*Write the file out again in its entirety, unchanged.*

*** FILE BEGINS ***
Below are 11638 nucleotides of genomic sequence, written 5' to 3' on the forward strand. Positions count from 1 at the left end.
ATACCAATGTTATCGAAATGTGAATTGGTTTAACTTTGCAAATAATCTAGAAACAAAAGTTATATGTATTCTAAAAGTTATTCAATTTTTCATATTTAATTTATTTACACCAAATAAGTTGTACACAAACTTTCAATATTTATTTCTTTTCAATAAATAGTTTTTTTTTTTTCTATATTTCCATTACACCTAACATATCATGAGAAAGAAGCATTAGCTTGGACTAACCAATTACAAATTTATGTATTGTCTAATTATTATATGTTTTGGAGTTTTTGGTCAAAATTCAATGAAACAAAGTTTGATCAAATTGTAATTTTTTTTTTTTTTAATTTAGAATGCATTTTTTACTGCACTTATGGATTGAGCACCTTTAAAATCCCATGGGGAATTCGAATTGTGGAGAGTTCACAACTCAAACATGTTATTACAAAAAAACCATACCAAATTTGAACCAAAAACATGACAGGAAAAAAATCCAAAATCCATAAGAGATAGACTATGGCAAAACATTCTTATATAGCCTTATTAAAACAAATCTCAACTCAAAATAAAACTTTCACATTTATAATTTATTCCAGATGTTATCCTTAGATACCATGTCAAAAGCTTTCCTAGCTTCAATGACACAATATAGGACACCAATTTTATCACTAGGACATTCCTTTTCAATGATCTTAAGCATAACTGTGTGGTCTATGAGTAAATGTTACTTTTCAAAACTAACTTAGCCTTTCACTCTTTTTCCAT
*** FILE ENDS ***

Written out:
Below are 11638 nucleotides of genomic sequence, written 5' to 3' on the forward strand. Positions count from 1 at the left end.
ATACCAATGTTATCGAAATGTGAATTGGTTTAACTTTGCAAATAATCTAGAAACAAAAGTTATATGTATTCTAAAAGTTATTCAATTTTTCATATTTAATTTATTTACACCAAATAAGTTGTACACAAACTTTCAATATTTATTTCTTTTCAATAAATAGTTTTTTTTTTTTCTATATTTCCATTACACCTAACATATCATGAGAAAGAAGCATTAGCTTGGACTAACCAATTACAAATTTATGTATTGTCTAATTATTATATGTTTTGGAGTTTTTGGTCAAAATTCAATGAAACAAAGTTTGATCAAATTGTAATTTTTTTTTTTTTTAATTTAGAATGCATTTTTTACTGCACTTATGGATTGAGCACCTTTAAAATCCCATGGGGAATTCGAATTGTGGAGAGTTCACAACTCAAACATGTTATTACAAAAAAACCATACCAAATTTGAACCAAAAACATGACAGGAAAAAAATCCAAAATCCATAAGAGATAGACTATGGCAAAACATTCTTATATAGCCTTATTAAAACAAATCTCAACTCAAAATAAAACTTTCACATTTATAATTTATTCCAGATGTTATCCTTAGATACCATGTCAAAAGCTTTCCTAGCTTCAATGACACAATATAGGACACCAATTTTATCACTAGGACATTCCTTTTCAATGATCTTAAGCATAACTGTGTGGTCTATGAGTAAATGTTACTTTTCAAAACTAACTTAGCCTTTCACTCTTTTTCCAT